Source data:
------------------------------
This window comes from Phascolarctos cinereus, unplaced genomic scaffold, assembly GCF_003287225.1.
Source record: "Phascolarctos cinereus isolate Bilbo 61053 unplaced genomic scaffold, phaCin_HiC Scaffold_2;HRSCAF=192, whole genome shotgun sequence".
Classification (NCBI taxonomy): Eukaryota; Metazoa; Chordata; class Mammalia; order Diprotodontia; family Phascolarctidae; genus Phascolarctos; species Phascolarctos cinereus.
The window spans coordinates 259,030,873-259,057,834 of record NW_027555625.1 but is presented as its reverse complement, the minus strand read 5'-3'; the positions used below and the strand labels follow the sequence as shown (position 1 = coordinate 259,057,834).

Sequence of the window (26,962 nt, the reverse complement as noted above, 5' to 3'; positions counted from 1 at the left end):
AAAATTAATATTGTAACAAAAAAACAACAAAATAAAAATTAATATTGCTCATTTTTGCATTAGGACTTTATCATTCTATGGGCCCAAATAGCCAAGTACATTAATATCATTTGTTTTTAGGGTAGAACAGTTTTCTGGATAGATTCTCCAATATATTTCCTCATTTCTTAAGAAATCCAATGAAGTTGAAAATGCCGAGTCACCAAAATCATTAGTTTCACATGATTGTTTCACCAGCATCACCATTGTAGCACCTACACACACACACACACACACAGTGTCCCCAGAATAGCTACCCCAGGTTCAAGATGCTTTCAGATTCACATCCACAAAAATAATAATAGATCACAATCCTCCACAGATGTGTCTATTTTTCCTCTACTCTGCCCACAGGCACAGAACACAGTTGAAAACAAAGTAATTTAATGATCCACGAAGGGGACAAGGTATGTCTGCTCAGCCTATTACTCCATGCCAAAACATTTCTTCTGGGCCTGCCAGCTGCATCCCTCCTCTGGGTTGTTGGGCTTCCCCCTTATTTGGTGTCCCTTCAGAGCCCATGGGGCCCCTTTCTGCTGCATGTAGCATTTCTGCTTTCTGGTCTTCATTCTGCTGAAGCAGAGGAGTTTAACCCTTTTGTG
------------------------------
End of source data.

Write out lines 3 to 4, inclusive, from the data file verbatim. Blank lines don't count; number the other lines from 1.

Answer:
Classification (NCBI taxonomy): Eukaryota; Metazoa; Chordata; class Mammalia; order Diprotodontia; family Phascolarctidae; genus Phascolarctos; species Phascolarctos cinereus.
The window spans coordinates 259,030,873-259,057,834 of record NW_027555625.1 but is presented as its reverse complement, the minus strand read 5'-3'; the positions used below and the strand labels follow the sequence as shown (position 1 = coordinate 259,057,834).